In my last post I have attributed some labyrinth examples to various styles. Here I will now attribute labyrinth examples to types of labyrinths. I have already described what is a type of labyrinth in post / 6 of this series (see related posts). I refer to single individuals of labyrinths as examples, irrespective of whether they appear as images, drawings, plans, laid-out built labyrinths etc. I will use the three types already described in my previous post and attribute a selected number of examples to each.


RF Kretisches Labyrinth


Examples of the Cretan Type


There exist a vast number of labyrinth examples of the Cretan Type. This is the type with the most examples. Great differences can be seen with respect to style or layout of the various examples. But all of them are alternating one-arm labyrinths with seven circuits and a level sequence of  3, 2, 1, 4, 7, 6, 5.


RF Reims


Examples of the Reims Type


There are only a very few examples of the Reims type. I know only two historical examples. Therefore in order to make one line complete, I have added a drawing of my own.


RF Chartres


Exemples of the Chartres Type


This is completely different for the Chartres type. This is the second most frequent type of labyrinth.

This type is also particularly suited to highlight the difference between type and style. As is known,  there exist a Chartres type as well as a Chartres style. So we just have to compare the labyrinths attributed to the Chartres type here with the examples from my last post (Type or Style /9) that were attributed to the Chartres style.

Related posts:


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Types of Labyrinths in Kern’s Book

Kern basically distinguishes between the Cretan type and all other types of labyrinths. For him, the Cretan type is a one-arm alternating labyrinth with seven circuits and the exact level sequence of 3-2-1-4-7-6-5 (see Kern°, fig. 5, p. 34).


Level Sequence of the Cretan Type Labyrinth in Kern°, fig. 5, p. 34

Labyrinths with such a level sequence of the pathway, irrespective of whether these rotate clock- or anticlockwise, show classical or concentric or other forms of layout, appear as petroglyphs, built of stone, drawings in manuscripts or else, are referred to as Cretan type labyrinths.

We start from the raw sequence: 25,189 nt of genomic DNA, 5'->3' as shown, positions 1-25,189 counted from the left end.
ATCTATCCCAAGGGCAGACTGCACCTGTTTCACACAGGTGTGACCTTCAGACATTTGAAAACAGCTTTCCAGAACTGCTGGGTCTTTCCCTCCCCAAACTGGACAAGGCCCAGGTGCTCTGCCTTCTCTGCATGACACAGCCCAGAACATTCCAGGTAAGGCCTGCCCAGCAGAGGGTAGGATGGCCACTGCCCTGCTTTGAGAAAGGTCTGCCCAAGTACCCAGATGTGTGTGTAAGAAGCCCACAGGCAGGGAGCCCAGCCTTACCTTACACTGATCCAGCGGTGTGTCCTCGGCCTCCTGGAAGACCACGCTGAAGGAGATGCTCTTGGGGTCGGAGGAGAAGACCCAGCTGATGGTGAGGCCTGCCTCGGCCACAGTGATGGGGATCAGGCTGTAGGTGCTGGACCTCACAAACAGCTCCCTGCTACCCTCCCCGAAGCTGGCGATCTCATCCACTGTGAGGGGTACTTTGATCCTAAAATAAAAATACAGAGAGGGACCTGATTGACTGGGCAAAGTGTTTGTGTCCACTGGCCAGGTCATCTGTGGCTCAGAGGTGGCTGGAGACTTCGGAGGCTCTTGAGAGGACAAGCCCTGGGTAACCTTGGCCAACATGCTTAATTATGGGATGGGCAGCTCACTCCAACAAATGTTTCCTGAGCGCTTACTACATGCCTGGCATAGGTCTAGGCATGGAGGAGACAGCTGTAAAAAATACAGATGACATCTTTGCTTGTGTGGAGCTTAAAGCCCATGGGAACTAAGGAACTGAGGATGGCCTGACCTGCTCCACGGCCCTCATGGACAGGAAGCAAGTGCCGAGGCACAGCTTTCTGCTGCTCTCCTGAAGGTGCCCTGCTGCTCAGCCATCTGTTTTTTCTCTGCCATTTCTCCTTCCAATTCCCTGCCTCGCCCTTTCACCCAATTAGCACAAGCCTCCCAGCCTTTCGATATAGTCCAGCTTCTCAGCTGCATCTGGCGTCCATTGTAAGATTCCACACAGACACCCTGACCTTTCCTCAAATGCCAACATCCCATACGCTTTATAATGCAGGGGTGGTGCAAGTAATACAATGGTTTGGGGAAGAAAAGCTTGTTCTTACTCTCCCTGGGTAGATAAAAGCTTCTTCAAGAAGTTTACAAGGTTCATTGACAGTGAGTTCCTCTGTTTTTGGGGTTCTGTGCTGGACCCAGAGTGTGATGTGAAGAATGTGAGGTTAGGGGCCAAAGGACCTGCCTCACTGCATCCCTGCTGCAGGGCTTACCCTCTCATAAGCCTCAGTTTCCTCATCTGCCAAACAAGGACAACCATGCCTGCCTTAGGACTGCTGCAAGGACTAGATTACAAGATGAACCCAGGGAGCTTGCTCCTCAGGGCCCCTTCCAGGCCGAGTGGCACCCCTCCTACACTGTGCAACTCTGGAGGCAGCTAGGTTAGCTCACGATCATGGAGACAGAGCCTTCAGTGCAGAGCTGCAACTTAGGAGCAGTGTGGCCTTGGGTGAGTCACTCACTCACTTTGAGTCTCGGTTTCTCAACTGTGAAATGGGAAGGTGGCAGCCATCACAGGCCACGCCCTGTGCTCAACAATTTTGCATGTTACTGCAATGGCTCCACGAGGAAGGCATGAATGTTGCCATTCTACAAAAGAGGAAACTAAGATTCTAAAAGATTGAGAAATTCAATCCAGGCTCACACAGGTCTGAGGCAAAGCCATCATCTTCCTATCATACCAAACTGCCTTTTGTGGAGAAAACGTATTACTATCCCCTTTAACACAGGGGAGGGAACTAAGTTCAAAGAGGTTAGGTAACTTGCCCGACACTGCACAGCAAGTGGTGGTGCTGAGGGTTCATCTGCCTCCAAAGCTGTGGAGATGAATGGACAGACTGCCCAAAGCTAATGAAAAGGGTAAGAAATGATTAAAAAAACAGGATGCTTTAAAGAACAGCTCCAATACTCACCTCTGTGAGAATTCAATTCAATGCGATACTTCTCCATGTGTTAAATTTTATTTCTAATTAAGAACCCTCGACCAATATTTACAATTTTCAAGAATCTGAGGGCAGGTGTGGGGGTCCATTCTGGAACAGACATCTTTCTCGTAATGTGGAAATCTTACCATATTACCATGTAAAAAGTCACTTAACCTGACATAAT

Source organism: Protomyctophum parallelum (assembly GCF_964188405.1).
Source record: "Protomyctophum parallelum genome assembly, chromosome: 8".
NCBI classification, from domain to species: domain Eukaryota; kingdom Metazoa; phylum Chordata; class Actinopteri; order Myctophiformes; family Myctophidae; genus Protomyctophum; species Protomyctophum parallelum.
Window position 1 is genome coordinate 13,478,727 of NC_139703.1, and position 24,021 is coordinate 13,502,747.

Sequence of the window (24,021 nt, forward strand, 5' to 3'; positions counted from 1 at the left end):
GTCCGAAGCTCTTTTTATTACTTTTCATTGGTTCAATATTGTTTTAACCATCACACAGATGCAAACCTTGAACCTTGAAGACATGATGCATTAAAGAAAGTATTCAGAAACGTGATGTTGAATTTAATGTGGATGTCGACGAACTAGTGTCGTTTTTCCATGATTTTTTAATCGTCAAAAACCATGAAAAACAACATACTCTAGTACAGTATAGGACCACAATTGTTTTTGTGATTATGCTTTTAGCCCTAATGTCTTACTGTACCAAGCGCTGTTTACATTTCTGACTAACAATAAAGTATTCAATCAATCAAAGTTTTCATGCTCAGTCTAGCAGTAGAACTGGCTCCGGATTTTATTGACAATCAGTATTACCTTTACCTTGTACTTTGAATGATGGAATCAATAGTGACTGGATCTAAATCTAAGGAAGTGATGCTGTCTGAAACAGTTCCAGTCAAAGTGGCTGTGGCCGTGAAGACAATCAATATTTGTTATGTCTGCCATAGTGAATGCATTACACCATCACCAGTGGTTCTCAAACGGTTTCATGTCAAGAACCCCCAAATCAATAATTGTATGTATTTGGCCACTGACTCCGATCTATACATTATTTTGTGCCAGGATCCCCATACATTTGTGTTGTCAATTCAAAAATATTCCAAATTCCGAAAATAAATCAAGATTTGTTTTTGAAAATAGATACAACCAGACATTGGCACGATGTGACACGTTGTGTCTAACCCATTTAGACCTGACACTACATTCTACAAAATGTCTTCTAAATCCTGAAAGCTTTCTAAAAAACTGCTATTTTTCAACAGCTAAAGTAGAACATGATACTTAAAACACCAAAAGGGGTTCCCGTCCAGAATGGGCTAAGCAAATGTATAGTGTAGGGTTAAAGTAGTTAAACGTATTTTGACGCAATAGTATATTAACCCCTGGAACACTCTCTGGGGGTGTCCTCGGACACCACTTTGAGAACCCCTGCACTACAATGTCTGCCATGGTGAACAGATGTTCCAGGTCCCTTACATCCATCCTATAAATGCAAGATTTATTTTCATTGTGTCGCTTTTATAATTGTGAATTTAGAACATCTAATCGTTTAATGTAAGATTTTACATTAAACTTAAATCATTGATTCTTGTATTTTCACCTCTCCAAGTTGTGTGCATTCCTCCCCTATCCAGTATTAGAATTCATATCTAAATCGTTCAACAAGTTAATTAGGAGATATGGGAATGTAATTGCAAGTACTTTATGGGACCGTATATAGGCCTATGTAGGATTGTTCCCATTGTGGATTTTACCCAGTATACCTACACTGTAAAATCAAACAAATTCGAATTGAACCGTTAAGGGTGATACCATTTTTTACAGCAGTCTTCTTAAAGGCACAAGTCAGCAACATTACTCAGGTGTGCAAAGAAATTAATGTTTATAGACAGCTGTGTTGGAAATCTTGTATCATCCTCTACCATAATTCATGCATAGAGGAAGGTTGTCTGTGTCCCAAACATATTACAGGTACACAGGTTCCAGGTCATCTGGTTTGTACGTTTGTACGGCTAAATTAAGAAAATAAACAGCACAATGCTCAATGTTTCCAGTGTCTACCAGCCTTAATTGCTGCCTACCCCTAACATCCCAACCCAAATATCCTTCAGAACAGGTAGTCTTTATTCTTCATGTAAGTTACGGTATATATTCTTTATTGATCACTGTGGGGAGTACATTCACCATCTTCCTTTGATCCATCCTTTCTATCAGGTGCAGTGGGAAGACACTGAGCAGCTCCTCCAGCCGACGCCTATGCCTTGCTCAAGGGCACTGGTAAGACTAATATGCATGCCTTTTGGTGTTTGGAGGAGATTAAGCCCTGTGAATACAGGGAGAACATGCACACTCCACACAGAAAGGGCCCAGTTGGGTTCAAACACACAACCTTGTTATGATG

In all other labyrinths Kern sees variations or re-interpretations of the Cretan type Kern°, p. 27 and table pp. 28, 29). This refers not only to one-arm labyrinths with other numbers of circuits or level sequences of the pathway (such as e.g. Jericho type, Otfrid type), but also includes all labyrinths with multiple arms (e.g. roman mosaic labyrinths, Chartres type, Reims type labyrinths etc.). To summarize, we can find the following types of labyrinths in Kern’s book (Kern°, pp. 107 – 109).

  • Cretan; Cretan modified; Cretan (Jericho); Cretan modified, 6 circuits (Jericho); Cretan, 6 circuits
  • Chartres; Chartres modified; Chartres (Jericho); Chartres modified, 6 Umgänge
  • Otfrid
  • Reims

So, he differentiates between pure and modified types of labyrinths.

However, Kern’s claim was not to elaborate a typology. But for him the meaning of type was defined by the level sequence of the pathway. This particularly applies to his pure types. All labyrinths Kern had identified as being of the Cretan type, e.g. in the legends to the images, had the same level sequence. The same applies for the Chartres type labyrinths too. However in the modified types it is less clear.

It is fascinating to read how Kern in the first chapters of his book investigates the various leads of a possible genesis of the labyrinth. How he tries to fix a first historically documented appearance of the labyrinth. He does not find it in the „Cretan Labyrinth“ handed down by Plutarch, that has never existed as a building (chap. II). Nor can he find it in the buildings that have been named labyrinths in ancient times (chap. 3: the Egyptian Labyrinth, the Labyrinth of Lemnos / Samos, the Italian Labyrinth, Didyma, the Labyrinth of Nauplion). However, Kern states that the fundament of the Tholos of Epidauros is the only one historical building that can be justifiably referred to as a labyrinth.

Kern identifies other leads in the dances (chap. 2). However, he has to let it open, whether these have been danced in any labyrinthine form at all or even in the precise form of the Cretan type labyrinth.

But why then Kern gives the name „Cretan Labyrinth“ to this type identified by himself as the basic type?

He calls this type „Cretan“ after its presumed origin (p. 24), despite this presumption is in clear contradiction with the results of his own thorough research of the historical evidence. There is little doubt that this was the first type of labyrinth that can be documented reliably in history. Therefore it is absolutely justified to refer to it as the basic labyrinth. The first known historical examples of this type are not from Crete but from Pylos (Greece) or Galicia (Spain).

Kern, thus, has correctly identified the original type of labyrinth, but gave a name to this type that is against the results of his own research. To me it is a complete mystery why he did this.

Related posts:

°Kern, Hermann. Through the Labyrinth – Designs and Meanings over 5000 Years. Munich: Prestel 2000.